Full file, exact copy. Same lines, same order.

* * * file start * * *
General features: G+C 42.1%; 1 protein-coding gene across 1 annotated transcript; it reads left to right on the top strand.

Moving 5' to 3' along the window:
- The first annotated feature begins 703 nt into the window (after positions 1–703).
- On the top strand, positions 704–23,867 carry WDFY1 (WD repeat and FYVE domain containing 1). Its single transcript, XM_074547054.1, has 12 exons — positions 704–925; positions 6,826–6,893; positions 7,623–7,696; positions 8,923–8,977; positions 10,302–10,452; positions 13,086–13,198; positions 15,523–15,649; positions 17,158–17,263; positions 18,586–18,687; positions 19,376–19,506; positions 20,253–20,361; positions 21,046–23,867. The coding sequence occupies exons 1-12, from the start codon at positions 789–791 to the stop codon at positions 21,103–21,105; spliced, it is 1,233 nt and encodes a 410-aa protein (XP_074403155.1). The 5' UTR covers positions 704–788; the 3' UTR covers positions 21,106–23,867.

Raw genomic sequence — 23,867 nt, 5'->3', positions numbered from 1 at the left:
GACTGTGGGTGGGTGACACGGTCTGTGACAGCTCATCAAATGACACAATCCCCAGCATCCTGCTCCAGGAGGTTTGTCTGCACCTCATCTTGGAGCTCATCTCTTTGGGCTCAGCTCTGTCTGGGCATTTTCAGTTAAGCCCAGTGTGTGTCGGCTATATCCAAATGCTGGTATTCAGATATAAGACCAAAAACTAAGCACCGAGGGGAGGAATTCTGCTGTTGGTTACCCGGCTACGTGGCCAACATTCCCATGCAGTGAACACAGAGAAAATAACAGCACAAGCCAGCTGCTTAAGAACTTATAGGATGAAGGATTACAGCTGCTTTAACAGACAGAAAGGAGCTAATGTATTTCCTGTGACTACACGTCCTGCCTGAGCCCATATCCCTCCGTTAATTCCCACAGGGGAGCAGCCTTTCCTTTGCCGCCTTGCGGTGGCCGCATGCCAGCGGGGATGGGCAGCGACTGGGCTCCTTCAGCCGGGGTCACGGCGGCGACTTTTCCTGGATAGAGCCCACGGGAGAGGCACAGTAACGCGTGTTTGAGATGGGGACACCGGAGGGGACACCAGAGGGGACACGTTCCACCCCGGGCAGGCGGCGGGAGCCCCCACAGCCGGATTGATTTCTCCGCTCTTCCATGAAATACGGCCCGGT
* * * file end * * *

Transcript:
General features: G+C 42.1%; 1 protein-coding gene across 1 annotated transcript; it reads left to right on the top strand.

Moving 5' to 3' along the window:
- The first annotated feature begins 703 nt into the window (after positions 1–703).
- On the top strand, positions 704–23,867 carry WDFY1 (WD repeat and FYVE domain containing 1). Its single transcript, XM_074547054.1, has 12 exons — positions 704–925; positions 6,826–6,893; positions 7,623–7,696; positions 8,923–8,977; positions 10,302–10,452; positions 13,086–13,198; positions 15,523–15,649; positions 17,158–17,263; positions 18,586–18,687; positions 19,376–19,506; positions 20,253–20,361; positions 21,046–23,867. The coding sequence occupies exons 1-12, from the start codon at positions 789–791 to the stop codon at positions 21,103–21,105; spliced, it is 1,233 nt and encodes a 410-aa protein (XP_074403155.1). The 5' UTR covers positions 704–788; the 3' UTR covers positions 21,106–23,867.

Raw genomic sequence — 23,867 nt, 5'->3', positions numbered from 1 at the left:
GACTGTGGGTGGGTGACACGGTCTGTGACAGCTCATCAAATGACACAATCCCCAGCATCCTGCTCCAGGAGGTTTGTCTGCACCTCATCTTGGAGCTCATCTCTTTGGGCTCAGCTCTGTCTGGGCATTTTCAGTTAAGCCCAGTGTGTGTCGGCTATATCCAAATGCTGGTATTCAGATATAAGACCAAAAACTAAGCACCGAGGGGAGGAATTCTGCTGTTGGTTACCCGGCTACGTGGCCAACATTCCCATGCAGTGAACACAGAGAAAATAACAGCACAAGCCAGCTGCTTAAGAACTTATAGGATGAAGGATTACAGCTGCTTTAACAGACAGAAAGGAGCTAATGTATTTCCTGTGACTACACGTCCTGCCTGAGCCCATATCCCTCCGTTAATTCCCACAGGGGAGCAGCCTTTCCTTTGCCGCCTTGCGGTGGCCGCATGCCAGCGGGGATGGGCAGCGACTGGGCTCCTTCAGCCGGGGTCACGGCGGCGACTTTTCCTGGATAGAGCCCACGGGAGAGGCACAGTAACGCGTGTTTGAGATGGGGACACCGGAGGGGACACCAGAGGGGACACGTTCCACCCCGGGCAGGCGGCGGGAGCCCCCACAGCCGGATTGATTTCTCCGCTCTTCCATGAAATACGGCCCGGT